A recent article in the Huffington post – written by Omar Suleiman and Nazir Khan of the Yaqeen Institute* – sets out to criticise the way the Taqiyya charge is weaponised.  The authors’ comments on this specific point are fair enough.  However there seems – both ironically and unnecessarily – to be some obfuscation in the authors’ more general preamble.

[W]ords like “Shariah” and “Jihad” have been exploited by Islamophobes who affirm the perverted meanings assigned to these terms by terrorists. Meanwhile, mainstream Muslims believe that Jihad refers to a struggle undertaken for the sake of God to protect the lives and rights of others, and that Shariah refers to a divinely ordained system that enjoins treating all human beings in the best manner. Islamophobes, when faced with this discrepancy between what they want the words to mean and what mainstream Muslims believe they actually mean, resort to a profoundly unsophisticated tactic – they simply declare all Muslims to be compulsive liars.

I’ll just focus on the discussion of ‘Shariah’.  It’s pretty ambiguous.  It could be glossed as meaning that hudud punishments are a perversion and that true ‘Shariah’ is something reassuringly benign (if vague).  Yet presumably Muslims who support the harshest penalties in an ideal state would concur that Shariah means ‘treating all human beings in the best manner’.  So the whole argument is rather circular.

Having looked into the views of the two authors, they do at the very least seem to want to contextualise and modernise hudud punishments out of the picture.  But implicit here is approval of the way these, hanging over one as a hypothetical threat, chill freedom of action and expression – even though the author is seeking to reassure those concerned by violent penalties.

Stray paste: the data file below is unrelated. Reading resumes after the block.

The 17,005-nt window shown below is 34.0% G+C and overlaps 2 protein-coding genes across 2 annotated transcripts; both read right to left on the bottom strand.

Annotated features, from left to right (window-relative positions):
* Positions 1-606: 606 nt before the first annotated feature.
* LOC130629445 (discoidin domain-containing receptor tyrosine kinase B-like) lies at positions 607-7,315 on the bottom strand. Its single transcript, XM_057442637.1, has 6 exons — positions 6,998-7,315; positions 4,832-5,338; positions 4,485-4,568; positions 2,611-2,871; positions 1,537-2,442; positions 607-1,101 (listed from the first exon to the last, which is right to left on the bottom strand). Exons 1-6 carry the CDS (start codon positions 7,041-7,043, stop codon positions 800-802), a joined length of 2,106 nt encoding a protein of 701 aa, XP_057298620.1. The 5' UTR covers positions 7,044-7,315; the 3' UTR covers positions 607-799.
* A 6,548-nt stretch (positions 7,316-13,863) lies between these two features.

These laws are subject to lengthy discussion in the books of Islamic jurisprudence which place upon them such stringent conditions as to render their application essentially obsolete[32]—and this is precisely in line with the Prophet’s emphasis on the hudood serving primarily as psychological deterrents and encouraging his followers not to apply them

The Huff Po piece is a frustrating article in some ways, partly because the authors certainly make some fair observations in their analysis of anti-Islam excesses in the US.  The concluding paragraphs are typical in combining reasonable points with more dubious assertions.

Islamophobes begin by defining and imposing their definitions of Islamic terms (such as Shariah and Jihad) in ways that fit the above narrative, and then demand that Muslims reject the terms and texts as they have portrayed them, or risk being deemed extremists for clarifying their meanings. This puts Muslims in an impossible catch-22: Either reject the terms, texts, and tenets of their faith to avoid persecution, or offer the mainstream Muslim interpretation of these “problematic texts” and be accused of taqiyya.

I’m quite sympathetic to this – I don’t think Muslims should be asked to condemn ‘Shariah’ as it has a capacious meaning which need not, I don’t think, include support for hudud punishments.  I’m also perfectly fine with Muslims who want to reclaim the term ‘Jihad’ as in the ‘My Jihad’ bus poster campaign of a few years ago. However what is more problematic is the implied insistence here that these very benign views are unambiguously ‘mainstream’.  If they had said ‘correct’ or ‘authentic’, that would have been preferable; every believer is likely to be sure their reading of their faith is the right one even if it’s a minority opinion.